The alignment of the fence is chosen so that the posts are located on an existing rise or dune formation with the intention of commencing sand reclamation and dune formation towards the sea.  Posts must be above maximum high tide level such that the buried portion of the posts is never in saturated sand as this would result in loss of rigidity and movement.

As sand becomes deposited following the resultant advance of stabilising grasses the shape of the dunes will change and some posts will become slowly buried.  Once there is no more height available on the timber posts to continue to raise the attached steel post, the timber post can be jacked up as required as long as the original 2 metres depth is maintained.  Similarly if some posts become more exposed they can be re-driven to their original depth, however deposition rather than erosion will be the normal trend.

If required the entire fence can be dismantled and relocated by detaching the steel posts and attached wires, removing all timber posts and relocating.  This is desirable to facilitate the continued seaward advance of the dune which is a natural resulting trend following the erection of the fence and the spread of dune grasses which entrap the wind blown sand.

The fence has been designed to provide a much safer environment with no sharp protrusions and nothing to cause tripping as can occur when traditional fencing is employed on the foreshore.

This design, with only a minimum of wires (nominally 4) and explanatory signage, is sufficient to discourage the vast majority of beachgoers from entering the dune area resulting in recovery and expansion of protective vegetation.  The fence is turtle friendly allowing access under the bottom wire for nesting.

Fig 13 – Intermediate post

Fig 14 – Single end strainer post at walkway supported by thrust block













The design and information provided on the “FFF dune fence”, which are totally new in concept both nationally and internationally, are not subject to any patents or patent applications and are provided freely in good faith to all potential users under the following conditions:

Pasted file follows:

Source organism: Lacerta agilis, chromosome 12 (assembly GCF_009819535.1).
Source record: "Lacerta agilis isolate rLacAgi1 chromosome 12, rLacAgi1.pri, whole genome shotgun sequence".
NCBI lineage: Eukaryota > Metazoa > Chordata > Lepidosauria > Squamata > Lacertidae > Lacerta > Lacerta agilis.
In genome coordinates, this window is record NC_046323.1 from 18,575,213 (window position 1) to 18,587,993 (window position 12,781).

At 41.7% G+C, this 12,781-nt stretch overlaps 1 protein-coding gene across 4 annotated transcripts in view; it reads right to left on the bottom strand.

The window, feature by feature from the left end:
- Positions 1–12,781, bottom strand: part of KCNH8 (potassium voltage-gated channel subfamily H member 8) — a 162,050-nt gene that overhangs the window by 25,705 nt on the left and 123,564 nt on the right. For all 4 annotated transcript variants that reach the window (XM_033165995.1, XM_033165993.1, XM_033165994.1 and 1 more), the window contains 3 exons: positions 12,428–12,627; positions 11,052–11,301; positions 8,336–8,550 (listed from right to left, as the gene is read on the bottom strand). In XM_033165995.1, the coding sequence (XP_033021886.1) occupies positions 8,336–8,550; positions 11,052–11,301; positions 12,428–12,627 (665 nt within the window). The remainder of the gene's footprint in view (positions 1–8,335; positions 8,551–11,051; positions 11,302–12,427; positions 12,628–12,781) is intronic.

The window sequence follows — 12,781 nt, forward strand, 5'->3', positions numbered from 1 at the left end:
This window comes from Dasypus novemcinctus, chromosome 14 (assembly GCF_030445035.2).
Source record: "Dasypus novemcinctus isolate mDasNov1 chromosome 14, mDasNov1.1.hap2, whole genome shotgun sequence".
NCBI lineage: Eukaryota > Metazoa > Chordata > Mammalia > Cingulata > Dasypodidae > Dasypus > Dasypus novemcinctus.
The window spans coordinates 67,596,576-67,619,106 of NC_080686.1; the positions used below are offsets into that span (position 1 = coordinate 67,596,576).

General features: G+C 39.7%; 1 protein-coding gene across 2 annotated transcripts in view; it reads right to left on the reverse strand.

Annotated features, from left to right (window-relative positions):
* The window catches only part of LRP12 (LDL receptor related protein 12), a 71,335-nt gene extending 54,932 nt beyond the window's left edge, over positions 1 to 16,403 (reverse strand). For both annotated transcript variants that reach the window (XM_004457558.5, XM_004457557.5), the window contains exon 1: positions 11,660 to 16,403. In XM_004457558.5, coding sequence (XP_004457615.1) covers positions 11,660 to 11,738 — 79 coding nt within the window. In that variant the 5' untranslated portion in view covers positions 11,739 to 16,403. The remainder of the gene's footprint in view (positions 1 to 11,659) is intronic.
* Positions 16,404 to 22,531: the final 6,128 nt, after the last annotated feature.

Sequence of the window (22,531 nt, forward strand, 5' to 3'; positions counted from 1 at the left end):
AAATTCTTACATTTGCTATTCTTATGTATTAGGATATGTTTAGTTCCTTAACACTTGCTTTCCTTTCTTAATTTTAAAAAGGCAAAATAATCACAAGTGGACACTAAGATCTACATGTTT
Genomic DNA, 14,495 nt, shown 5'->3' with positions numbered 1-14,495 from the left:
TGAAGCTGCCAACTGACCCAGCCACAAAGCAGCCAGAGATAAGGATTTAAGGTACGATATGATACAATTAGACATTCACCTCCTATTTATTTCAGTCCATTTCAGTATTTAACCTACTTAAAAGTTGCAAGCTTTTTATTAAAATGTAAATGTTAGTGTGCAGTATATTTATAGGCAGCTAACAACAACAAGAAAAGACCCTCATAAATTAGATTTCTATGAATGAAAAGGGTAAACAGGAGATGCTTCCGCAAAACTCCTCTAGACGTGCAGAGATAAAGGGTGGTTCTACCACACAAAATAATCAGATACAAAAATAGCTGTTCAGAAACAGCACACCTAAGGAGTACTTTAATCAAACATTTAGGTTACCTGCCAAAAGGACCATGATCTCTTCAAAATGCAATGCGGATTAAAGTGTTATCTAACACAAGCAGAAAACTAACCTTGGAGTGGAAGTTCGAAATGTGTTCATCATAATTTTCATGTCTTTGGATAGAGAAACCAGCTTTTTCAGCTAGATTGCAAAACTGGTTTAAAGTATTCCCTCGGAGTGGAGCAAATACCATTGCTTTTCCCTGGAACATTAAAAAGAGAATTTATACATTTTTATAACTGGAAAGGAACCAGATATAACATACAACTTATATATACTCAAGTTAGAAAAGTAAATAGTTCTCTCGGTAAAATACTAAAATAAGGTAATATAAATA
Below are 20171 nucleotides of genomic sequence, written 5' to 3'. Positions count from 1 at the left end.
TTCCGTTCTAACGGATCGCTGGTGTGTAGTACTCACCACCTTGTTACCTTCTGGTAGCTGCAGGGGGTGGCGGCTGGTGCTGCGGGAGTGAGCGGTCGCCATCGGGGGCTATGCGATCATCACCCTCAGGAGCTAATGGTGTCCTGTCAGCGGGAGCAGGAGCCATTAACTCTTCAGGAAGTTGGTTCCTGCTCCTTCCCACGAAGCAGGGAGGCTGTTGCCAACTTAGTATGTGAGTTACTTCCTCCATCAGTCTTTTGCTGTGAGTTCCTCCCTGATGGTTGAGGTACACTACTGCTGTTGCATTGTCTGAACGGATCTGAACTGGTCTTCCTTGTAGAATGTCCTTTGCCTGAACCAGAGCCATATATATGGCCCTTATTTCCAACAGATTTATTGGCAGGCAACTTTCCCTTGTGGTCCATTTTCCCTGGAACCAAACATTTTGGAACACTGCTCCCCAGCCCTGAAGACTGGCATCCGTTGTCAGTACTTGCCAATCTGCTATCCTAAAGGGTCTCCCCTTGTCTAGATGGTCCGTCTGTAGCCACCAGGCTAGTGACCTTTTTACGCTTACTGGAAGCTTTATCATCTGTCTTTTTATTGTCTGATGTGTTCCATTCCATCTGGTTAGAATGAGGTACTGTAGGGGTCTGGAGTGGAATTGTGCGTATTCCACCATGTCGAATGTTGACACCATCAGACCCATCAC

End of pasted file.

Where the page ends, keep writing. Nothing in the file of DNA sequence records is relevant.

1. No responsibility or liability is accepted by the project or those involved in the design of this fence.  Any claims that may arise as a result of the installation or use of the fence, or any variations, is the owner’s esponsibility.

2. In any mention, use or application of the fence as shown herein, credit is given to “Friends of Woorim Beach Bribie Island and Ian Bell (inventor/desiger) & “FFF Fencing” TM


The basic and commonly overlooked concept of maintaining, protecting and growing the natural dune profile and associated vegetation communities that exist prior to development and encroachment by humans is crucial to successful foreshore management.

The simple yet fundamental role of naturally occurring native plant species along the top of the dunes and on the foreshore dune and toe are critical to maintaining a natural buffer of freely available, self regenerating sand reserve against the regular assaults of the sea including storms, cyclones.  In south-east Queensland, examples of these key species are Casuarina equisetifolia (She Oak) on the main dune and Spinifex sericeus (Beach Spinifex grass) on the foredune.

Once these natural dune systems are lost, the foreshore becomes much more susceptible to undermining and collapse with the loss of huge volumes of sand which then threatens foreshore beachfront property and infrastructure. The resultant emergency created by this state of imbalance and loss of natural buffer is often a significant factor in council expenditure on millions of dollars to construct expensive engineering barriers and treatments.  Such works may not only be unnecessary, but they also detract from the natural beauty of the foreshore and its function as an important part of the ecosystem.

Throughout Australia, achievement of effective foreshore protection by preserving and enhancing the essential function of natural dune and vegetation systems, particularly in high use areas, has been severely limited.   Two main factors are responsible for this:

1. Lack of understanding by foreshore managers of the essential role and function of natural dune systems.

2. The unavailability of a suitable fencing system for this harsh and changing environment.

The new “FFF dune fence” addresses the second problem and hopefully opens to door to a new era of natural dune preservation.


Bell I, Priestly T, (1998)  “Management of Stock Access to the Riparian Zone” a project under the Rehabilitation & Management of Riparian Lands R&D Program.  Land & Water Resources Research and Development Corporation. Canberra.